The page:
Sisoler : There’s no doubt in my mind. Every driver who is in danger of not advancing to the next round will be taking risks to try and lock down a spot in the Round of 8, especially Kyle Larson, who, after the penalty that his team incurred after Talladega, is in a must-win scenario.
As always, a splendid job by our panelists in an unusually cool race day at Kansas! Before making the race winning move, let’s review our results from last Sunday at Talladega!
Alright friends, it’s about that time. Let’s get crazy and make our picks for today’s Hollywood Casino 400 at Kansas!
Tiongson : Kurt Busch is probably fuming about that Talladega tease. I see him making it happen at Kansas to score his second win of 2018.
Acero : After reviewing my picks to not make same mistake I did last week, I am going with Brad Keselowski. He will show up in position to win race at the right place and right time!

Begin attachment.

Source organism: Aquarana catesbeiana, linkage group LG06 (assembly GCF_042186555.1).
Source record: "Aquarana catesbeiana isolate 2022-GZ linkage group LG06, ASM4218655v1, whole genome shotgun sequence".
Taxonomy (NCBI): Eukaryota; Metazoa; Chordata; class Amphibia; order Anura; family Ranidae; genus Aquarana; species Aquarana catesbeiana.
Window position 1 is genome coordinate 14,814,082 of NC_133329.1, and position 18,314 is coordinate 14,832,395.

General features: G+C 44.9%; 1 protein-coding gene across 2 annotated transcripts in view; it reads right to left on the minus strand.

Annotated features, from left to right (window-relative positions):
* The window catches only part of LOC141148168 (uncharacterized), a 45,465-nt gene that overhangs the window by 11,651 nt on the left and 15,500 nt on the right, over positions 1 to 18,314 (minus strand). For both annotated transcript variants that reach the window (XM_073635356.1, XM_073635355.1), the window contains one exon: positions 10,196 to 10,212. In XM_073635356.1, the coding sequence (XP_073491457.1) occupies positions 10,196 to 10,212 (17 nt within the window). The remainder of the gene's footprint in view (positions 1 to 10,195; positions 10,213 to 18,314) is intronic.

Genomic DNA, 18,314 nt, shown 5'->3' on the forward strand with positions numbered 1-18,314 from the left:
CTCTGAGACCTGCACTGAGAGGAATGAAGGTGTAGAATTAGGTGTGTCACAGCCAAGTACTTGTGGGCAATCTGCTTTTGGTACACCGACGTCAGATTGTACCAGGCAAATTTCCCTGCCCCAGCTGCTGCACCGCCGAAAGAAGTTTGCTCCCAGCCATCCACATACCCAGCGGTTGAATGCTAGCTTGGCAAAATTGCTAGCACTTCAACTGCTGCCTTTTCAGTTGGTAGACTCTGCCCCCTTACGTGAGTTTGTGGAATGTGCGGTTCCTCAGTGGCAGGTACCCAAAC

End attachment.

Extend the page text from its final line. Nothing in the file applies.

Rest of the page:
Bowman : For no other reason other than a good feeling, I’m going with Keselowski.
Copple : Keselowski gets it done.
Hull : Keselowski will lock himself in the final 8 with a win.
Shoppe : Brad Keselowski.
Cassidy : Kyle Larson pulls off the miracle.
Sisoler : It’s tricky, because the playoffs brings insanity, especially elimination races. But I think Kyle Larson finds the speed in his car to pull the upset and win.
Conley : Around the outside, in the round three does Joey Logano.
Hobbs : Outside looking in means Ryan Blaney has to hustle this weekend.
Lucas : Believe it or not, but Martin Truex Jr actually needs a win to save his season from a premature finale. He’ll get the job done on Sunday.
TPF Stats : It’s been a quiet round for Happy Harvick, but time to find that Victory Lane again.
That wraps this week’s preview, race fans! Thanks for joining us for another edition of Track Talk!
We’re ready for some racing. How about you? What do you think are the biggest storylines heading into Sunday’s race and who is your favorite to win? Tweet us now @ThePodiumFinish and tell us now!
Thanks as always to the TPF team for their amazing efforts this week! We hope to see you at the races.
The opinions and thoughts expressed in Track Talk are solely of the authors. They do not reflect any organizations affiliated with the participants and author outside of TPF. This weekly feature is strictly for entertainment purposes and are not indicative of TPF, the organization, and its staff.